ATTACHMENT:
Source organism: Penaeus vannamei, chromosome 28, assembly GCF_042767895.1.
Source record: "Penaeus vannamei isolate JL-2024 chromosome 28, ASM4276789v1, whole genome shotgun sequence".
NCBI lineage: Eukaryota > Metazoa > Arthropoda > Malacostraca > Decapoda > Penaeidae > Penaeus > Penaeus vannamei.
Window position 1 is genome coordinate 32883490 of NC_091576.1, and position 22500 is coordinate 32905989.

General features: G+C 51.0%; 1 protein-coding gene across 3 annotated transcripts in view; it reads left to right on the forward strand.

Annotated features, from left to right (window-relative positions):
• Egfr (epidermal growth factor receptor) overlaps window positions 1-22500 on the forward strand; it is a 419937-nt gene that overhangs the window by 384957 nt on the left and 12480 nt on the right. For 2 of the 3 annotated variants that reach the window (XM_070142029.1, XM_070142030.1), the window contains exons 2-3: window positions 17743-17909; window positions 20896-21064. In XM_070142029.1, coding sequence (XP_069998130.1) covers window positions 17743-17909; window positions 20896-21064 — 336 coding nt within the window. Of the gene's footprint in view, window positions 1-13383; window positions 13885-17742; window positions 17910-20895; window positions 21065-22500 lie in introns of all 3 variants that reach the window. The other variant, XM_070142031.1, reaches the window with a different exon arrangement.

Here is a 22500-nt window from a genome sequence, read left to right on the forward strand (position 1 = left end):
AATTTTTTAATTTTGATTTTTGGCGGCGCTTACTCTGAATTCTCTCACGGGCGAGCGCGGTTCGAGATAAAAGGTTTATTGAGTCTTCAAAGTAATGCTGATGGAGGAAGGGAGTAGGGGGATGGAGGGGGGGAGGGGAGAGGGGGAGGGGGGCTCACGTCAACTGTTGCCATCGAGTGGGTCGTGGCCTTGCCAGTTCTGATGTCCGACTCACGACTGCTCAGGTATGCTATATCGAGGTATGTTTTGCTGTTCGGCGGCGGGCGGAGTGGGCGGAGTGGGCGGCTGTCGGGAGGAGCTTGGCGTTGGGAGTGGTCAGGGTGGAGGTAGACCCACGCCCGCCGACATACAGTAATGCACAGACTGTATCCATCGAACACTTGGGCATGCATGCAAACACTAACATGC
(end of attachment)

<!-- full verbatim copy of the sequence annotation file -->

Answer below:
Source organism: Penaeus vannamei, chromosome 28, assembly GCF_042767895.1.
Source record: "Penaeus vannamei isolate JL-2024 chromosome 28, ASM4276789v1, whole genome shotgun sequence".
NCBI lineage: Eukaryota > Metazoa > Arthropoda > Malacostraca > Decapoda > Penaeidae > Penaeus > Penaeus vannamei.
Window position 1 is genome coordinate 32883490 of NC_091576.1, and position 22500 is coordinate 32905989.

General features: G+C 51.0%; 1 protein-coding gene across 3 annotated transcripts in view; it reads left to right on the forward strand.

Annotated features, from left to right (window-relative positions):
• Egfr (epidermal growth factor receptor) overlaps window positions 1-22500 on the forward strand; it is a 419937-nt gene that overhangs the window by 384957 nt on the left and 12480 nt on the right. For 2 of the 3 annotated variants that reach the window (XM_070142029.1, XM_070142030.1), the window contains exons 2-3: window positions 17743-17909; window positions 20896-21064. In XM_070142029.1, coding sequence (XP_069998130.1) covers window positions 17743-17909; window positions 20896-21064 — 336 coding nt within the window. Of the gene's footprint in view, window positions 1-13383; window positions 13885-17742; window positions 17910-20895; window positions 21065-22500 lie in introns of all 3 variants that reach the window. The other variant, XM_070142031.1, reaches the window with a different exon arrangement.

Here is a 22500-nt window from a genome sequence, read left to right on the forward strand (position 1 = left end):
AATTTTTTAATTTTGATTTTTGGCGGCGCTTACTCTGAATTCTCTCACGGGCGAGCGCGGTTCGAGATAAAAGGTTTATTGAGTCTTCAAAGTAATGCTGATGGAGGAAGGGAGTAGGGGGATGGAGGGGGGGAGGGGAGAGGGGGAGGGGGGCTCACGTCAACTGTTGCCATCGAGTGGGTCGTGGCCTTGCCAGTTCTGATGTCCGACTCACGACTGCTCAGGTATGCTATATCGAGGTATGTTTTGCTGTTCGGCGGCGGGCGGAGTGGGCGGAGTGGGCGGCTGTCGGGAGGAGCTTGGCGTTGGGAGTGGTCAGGGTGGAGGTAGACCCACGCCCGCCGACATACAGTAATGCACAGACTGTATCCATCGAACACTTGGGCATGCATGCAAACACTAACATGC